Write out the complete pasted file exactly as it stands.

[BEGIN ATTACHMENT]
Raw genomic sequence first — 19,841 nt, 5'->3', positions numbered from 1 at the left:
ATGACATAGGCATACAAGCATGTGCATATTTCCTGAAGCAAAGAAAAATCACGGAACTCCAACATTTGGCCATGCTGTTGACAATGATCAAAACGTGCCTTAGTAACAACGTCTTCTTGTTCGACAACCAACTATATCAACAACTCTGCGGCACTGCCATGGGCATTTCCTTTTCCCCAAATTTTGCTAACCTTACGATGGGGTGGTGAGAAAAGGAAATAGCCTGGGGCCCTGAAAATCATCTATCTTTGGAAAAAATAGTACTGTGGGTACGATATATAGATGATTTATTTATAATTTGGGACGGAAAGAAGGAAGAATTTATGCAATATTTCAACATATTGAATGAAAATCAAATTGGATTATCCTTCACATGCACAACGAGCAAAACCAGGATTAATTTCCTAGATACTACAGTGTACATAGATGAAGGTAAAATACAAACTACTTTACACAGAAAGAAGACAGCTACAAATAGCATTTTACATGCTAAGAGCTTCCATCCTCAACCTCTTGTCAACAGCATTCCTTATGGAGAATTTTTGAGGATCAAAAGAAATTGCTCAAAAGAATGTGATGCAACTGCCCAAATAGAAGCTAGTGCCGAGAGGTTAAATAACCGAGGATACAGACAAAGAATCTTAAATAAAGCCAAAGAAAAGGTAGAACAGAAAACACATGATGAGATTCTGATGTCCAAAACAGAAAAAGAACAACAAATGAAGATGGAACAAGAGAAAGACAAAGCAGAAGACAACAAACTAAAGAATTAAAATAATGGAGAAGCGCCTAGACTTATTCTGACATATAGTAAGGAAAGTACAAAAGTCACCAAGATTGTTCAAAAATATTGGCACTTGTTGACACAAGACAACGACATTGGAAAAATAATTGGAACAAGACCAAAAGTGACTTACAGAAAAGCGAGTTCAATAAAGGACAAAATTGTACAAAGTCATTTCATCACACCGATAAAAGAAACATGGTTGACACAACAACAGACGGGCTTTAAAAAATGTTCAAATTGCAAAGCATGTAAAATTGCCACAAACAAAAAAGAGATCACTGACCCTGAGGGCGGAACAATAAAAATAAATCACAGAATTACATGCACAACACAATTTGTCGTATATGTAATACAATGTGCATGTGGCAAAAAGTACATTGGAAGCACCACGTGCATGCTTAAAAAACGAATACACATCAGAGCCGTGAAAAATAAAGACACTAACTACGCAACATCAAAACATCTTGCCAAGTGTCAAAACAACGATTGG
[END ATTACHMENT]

Raw genomic sequence first — 19,841 nt, 5'->3', positions numbered from 1 at the left:
ATGACATAGGCATACAAGCATGTGCATATTTCCTGAAGCAAAGAAAAATCACGGAACTCCAACATTTGGCCATGCTGTTGACAATGATCAAAACGTGCCTTAGTAACAACGTCTTCTTGTTCGACAACCAACTATATCAACAACTCTGCGGCACTGCCATGGGCATTTCCTTTTCCCCAAATTTTGCTAACCTTACGATGGGGTGGTGAGAAAAGGAAATAGCCTGGGGCCCTGAAAATCATCTATCTTTGGAAAAAATAGTACTGTGGGTACGATATATAGATGATTTATTTATAATTTGGGACGGAAAGAAGGAAGAATTTATGCAATATTTCAACATATTGAATGAAAATCAAATTGGATTATCCTTCACATGCACAACGAGCAAAACCAGGATTAATTTCCTAGATACTACAGTGTACATAGATGAAGGTAAAATACAAACTACTTTACACAGAAAGAAGACAGCTACAAATAGCATTTTACATGCTAAGAGCTTCCATCCTCAACCTCTTGTCAACAGCATTCCTTATGGAGAATTTTTGAGGATCAAAAGAAATTGCTCAAAAGAATGTGATGCAACTGCCCAAATAGAAGCTAGTGCCGAGAGGTTAAATAACCGAGGATACAGACAAAGAATCTTAAATAAAGCCAAAGAAAAGGTAGAACAGAAAACACATGATGAGATTCTGATGTCCAAAACAGAAAAAGAACAACAAATGAAGATGGAACAAGAGAAAGACAAAGCAGAAGACAACAAACTAAAGAATTAAAATAATGGAGAAGCGCCTAGACTTATTCTGACATATAGTAAGGAAAGTACAAAAGTCACCAAGATTGTTCAAAAATATTGGCACTTGTTGACACAAGACAACGACATTGGAAAAATAATTGGAACAAGACCAAAAGTGACTTACAGAAAAGCGAGTTCAATAAAGGACAAAATTGTACAAAGTCATTTCATCACACCGATAAAAGAAACATGGTTGACACAACAACAGACGGGCTTTAAAAAATGTTCAAATTGCAAAGCATGTAAAATTGCCACAAACAAAAAAGAGATCACTGACCCTGAGGGCGGAACAATAAAAATAAATCACAGAATTACATGCACAACACAATTTGTCGTATATGTAATACAATGTGCATGTGGCAAAAAGTACATTGGAAGCACCACGTGCATGCTTAAAAAACGAATACACATCAGAGCCGTGAAAAATAAAGACACTAACTACGCAACATCAAAACATCTTGCCAAGTGTCAAAACAACGATTGG